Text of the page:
For more maintenance information specific to your ceramic tile flooring, remember to consult the manufacturers’ recommendations.

Cracked or broken ceramic tiles that are set over drywall are difficult to replace properly. This is because the drywall is usually also damaged and may need to be repaired first.

Whenever you install new ceramic tile be sure to save some tiles in case you ever need to replace a few. It’s almost impossible to buy a new tile to match your existing one. Even if you can get the exact same brand and color, the color may be a little different than the ones produced a few years ago.

Replacing Broken Tile

Grout SawIf a single tile has been cracked or chipped, you can usually repair it without replacing the underlayment.

To replace one tile, first dig out the grout around it. Do this with a special tool called a grout saw. A utility knife works well too. For a group of tiles, dig out around the section of tiles you’re replacing.

broken tileShatter the broken tile into small pieces by hitting it with a hammer and a nail set. Be sure to wear safety glasses because pieces may go flying.

Pry out the pieces carefully and scrape off the grout and adhesive with a chisel or putty knife. If drywall is under your tile, be careful not to dig into it. Clean out all the debris and get the surface as clean as possible.

tile adhesiveIf you’re replacing a group of tiles, you should try to set them with the same type of adhesive as the original tiles. For one tile you can just use a silicone adhesive. The trick is to put the right amount of adhesive on so the new tile will sit level with the original ones.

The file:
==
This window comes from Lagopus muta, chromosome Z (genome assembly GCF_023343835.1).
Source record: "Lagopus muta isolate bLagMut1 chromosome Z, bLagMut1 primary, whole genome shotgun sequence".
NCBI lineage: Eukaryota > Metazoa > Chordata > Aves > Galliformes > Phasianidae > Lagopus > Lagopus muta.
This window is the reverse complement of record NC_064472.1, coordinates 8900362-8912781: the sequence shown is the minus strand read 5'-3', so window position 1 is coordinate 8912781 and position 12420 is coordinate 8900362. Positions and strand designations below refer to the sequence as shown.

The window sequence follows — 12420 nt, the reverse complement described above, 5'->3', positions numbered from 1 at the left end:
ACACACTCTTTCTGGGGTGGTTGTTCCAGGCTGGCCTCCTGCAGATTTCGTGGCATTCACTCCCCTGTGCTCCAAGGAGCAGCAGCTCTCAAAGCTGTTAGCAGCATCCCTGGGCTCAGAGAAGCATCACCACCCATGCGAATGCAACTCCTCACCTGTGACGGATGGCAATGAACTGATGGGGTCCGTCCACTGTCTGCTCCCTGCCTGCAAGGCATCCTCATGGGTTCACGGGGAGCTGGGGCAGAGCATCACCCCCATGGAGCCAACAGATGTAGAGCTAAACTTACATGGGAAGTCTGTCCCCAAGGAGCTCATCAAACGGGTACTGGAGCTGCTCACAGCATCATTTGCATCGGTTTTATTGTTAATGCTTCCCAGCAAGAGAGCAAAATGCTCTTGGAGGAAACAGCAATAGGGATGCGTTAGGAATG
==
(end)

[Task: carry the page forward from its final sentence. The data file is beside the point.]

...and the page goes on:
Press the tile into place and clean up any adhesive that oozes through the joints. If you’re replacing a tile on a wall, tape it into place until it dries. Let the adhesive set up for the recommended amount of time.

Grouting tile

Find a grout to match that of the existing grout color. If you’re only grouting a small area you can pick up a little container of premixed grout. Work the grout into the joints with a grout float. In a small area you can just use your finger.

Wipe off the excess grout and use a sponge to shape the joints and remove the grout left on the tile. This might be a good time to

regrout all of the tile, especially if you’re in a shower or other high-moisture area. This will also make your repair job less noticeable.

Regrouting and Sealing Tiles

Glazed tiles have hard, sealed surfaces. Grout is porous and absorbs water, so it can get moldy. It can even let water pass through into the wall.

For these reasons tile should be sealed periodically to prevent any moisture penetration, especially in areas that are exposed to water. And grout should be replaced if it gets moldy.

First clean the grout joints, then apply a silicone or water-based grout sealer to the joints. As long as the tile is glazed it’s ok if you get some sealer on the tile surface, but you’ll need to wipe it off before it dries.